Omaha’s “Boutique” Quarantine Unit Looked Backward to Ebola, Not Forward to Covid-19

(p. C1) Quarantine can be lifesaving; it can also be dangerous, an exercise of extraordinary power in the name of disease control, a presumption of guilt instead of innocence.

In “Until Proven Safe,” a new book about quarantine’s past and future, Geoff Manaugh and Nicola Twilley do an impressively judicious job of explaining exactly why fears of quarantine are understandable and historically justified, . . .

. . .

(p. C6) What becomes clear in “Until Proven Safe” is that it’s a lot easier to tell someone else to just shut up and submit to quarantine than to do it yourself. Any exercise of such formidable power also opens up the possibility of abuse. The book includes historical examples of disease control measures getting mapped onto existing prejudices. In 1900, a cordon sanitaire in San Francisco’s Chinatown zigzagged around white-owned businesses; . . .

. . .

Quarantine infrastructures tend to be tailored to the previous epidemic, instead of anticipating whatever is to come. A shiny new federal quarantine facility in Omaha — the first constructed in the United States in more than a century — was finished in January 2020, just in time to receive 15 American passengers from the coronavirus-infested Diamond Princess cruise ship. This National Quarantine Unit has a grand total of 20 beds. It offers a “boutique experience” ideally suited to managing one or two patients at a time after they have had potential exposure to, say, Ebola. The facility can’t do much to help contain a raging pandemic. As Manaugh and Twilley point out, the first American evacuation flight out of Wuhan alone carried 195 passengers.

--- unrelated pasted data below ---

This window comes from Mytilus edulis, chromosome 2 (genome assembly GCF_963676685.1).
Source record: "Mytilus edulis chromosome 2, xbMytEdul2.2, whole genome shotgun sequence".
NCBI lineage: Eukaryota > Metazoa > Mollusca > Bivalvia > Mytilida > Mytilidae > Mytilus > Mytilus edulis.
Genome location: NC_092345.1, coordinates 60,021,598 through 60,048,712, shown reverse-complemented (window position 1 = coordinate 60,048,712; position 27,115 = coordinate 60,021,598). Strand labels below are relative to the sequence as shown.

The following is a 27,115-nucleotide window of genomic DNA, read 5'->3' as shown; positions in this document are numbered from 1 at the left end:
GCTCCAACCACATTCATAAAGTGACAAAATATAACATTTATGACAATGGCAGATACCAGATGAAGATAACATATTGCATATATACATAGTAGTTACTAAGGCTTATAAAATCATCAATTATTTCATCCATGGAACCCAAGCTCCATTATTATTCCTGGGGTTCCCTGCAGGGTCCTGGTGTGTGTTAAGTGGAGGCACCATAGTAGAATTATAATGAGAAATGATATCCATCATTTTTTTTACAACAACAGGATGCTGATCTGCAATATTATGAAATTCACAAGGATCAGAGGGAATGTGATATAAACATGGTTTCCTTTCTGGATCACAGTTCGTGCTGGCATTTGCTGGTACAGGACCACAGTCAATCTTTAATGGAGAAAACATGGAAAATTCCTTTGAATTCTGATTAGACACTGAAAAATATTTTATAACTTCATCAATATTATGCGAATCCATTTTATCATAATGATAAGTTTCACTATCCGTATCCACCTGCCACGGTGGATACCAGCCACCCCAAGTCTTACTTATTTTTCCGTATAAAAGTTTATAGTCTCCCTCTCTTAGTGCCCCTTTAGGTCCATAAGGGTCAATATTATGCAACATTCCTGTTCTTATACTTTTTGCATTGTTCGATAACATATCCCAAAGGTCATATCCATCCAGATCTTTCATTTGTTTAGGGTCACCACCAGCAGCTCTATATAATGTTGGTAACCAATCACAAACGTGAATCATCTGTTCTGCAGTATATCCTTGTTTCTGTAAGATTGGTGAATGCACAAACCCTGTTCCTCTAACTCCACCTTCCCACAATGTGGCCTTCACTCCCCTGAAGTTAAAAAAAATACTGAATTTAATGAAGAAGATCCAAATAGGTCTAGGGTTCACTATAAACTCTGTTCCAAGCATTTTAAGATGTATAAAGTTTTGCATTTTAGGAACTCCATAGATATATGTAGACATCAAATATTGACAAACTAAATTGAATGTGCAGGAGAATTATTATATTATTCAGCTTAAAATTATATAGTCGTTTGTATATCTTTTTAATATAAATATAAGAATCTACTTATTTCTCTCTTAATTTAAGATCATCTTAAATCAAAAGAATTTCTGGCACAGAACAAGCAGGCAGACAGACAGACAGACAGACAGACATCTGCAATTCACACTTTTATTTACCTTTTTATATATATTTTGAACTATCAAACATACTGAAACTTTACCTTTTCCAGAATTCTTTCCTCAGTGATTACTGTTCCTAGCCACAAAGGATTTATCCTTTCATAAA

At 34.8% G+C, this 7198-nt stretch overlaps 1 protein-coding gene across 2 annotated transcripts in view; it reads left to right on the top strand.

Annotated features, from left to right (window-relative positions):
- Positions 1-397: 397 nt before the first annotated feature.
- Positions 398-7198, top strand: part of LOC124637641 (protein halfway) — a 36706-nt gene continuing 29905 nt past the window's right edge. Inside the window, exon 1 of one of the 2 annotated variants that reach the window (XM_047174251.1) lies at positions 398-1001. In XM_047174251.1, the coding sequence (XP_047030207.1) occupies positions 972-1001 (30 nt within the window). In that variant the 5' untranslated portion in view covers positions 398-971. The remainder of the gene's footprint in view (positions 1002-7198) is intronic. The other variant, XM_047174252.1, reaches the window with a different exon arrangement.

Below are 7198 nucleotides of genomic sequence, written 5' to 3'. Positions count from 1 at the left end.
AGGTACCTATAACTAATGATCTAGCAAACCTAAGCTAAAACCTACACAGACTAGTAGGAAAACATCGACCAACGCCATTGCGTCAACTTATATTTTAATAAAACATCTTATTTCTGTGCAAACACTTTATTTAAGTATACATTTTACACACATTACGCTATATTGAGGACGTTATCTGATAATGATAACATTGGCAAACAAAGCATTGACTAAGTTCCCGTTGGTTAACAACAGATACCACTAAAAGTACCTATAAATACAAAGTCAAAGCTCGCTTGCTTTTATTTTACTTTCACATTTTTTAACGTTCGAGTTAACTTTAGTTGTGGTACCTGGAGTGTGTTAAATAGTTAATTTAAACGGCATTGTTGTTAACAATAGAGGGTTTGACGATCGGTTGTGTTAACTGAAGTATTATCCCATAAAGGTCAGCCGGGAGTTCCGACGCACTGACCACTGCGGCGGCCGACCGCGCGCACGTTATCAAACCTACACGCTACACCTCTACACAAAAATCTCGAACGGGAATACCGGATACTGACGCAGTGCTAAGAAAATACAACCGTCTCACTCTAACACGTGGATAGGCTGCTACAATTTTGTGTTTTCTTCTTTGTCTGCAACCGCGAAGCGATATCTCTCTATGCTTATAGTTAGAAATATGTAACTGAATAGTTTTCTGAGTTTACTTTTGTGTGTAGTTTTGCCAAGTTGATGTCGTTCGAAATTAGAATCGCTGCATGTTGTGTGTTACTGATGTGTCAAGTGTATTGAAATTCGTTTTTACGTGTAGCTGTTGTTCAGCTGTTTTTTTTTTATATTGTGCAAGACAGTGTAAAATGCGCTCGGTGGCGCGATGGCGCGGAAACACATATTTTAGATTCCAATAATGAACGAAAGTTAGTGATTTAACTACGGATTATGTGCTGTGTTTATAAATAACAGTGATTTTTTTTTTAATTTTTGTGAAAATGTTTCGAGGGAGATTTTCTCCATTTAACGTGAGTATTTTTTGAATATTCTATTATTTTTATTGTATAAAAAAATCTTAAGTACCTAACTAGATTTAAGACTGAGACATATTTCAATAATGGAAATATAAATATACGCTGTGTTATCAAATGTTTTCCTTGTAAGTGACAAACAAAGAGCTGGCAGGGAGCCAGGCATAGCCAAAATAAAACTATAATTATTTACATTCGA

For the full review, see:

Jennifer Szalai. “BOOKS OF THE TIMES; You Can’t Leave Unless We Say So.” The New York Times (Tuesday, July 27, 2021): C1 & C6.

(Note: ellipses added.)

(Note: the online version of the review has the date July 26, 2021, and has the title “BOOKS OF THE TIMES; The Extraordinary History (and Likely Busy Future) of Quarantine.”)

The book under review is:

Twilley, Nicola, and Geoff Manaugh. Until Proven Safe: The History and Future of Quarantine. New York: Farrar, Strauss and Giroux, 2021.

Lack of Full FDA Vaccine Approval Discourages Use

(p. A12) Even as President Biden, the C.D.C. and virtually the entire scientific community are urging — pleading with, even — Americans to get vaccinated, the government has not formally approved any vaccine. The Food and Drug Administration has instead given only “emergency use authorization” to the shots from Moderna, Pfizer and Johnson & Johnson. That’s a temporary form of approval that allows people to receive shots while the agency continues to study their effectiveness and safety.

The difference between emergency authorization and full approval matters.

. . .

The situation also feeds uncertainty and skepticism among some Americans who have not yet gotten a shot. Those skeptics, as Matthew Yglesias of Substack wrote yesterday, are effectively taking the F.D.A. at its word. The F.D.A. leaders’ official position is that “they don’t have enough safety data yet,” Yglesias noted.

. . .

. . ., public health officials made highly technical statements about masks that many people interpreted as discouragement from wearing them. These statements ignored the many reasons to believe that masks could make a difference (like their longtime popularity in Asia to prevent the spread of viruses) and focused instead on the absence of studies showing that masks specifically prevented the spread of Covid.

Later, officials insisted that they were merely “following the data.” In truth, though, they were basing their advice on a narrow reading of the data — . . . .

. . .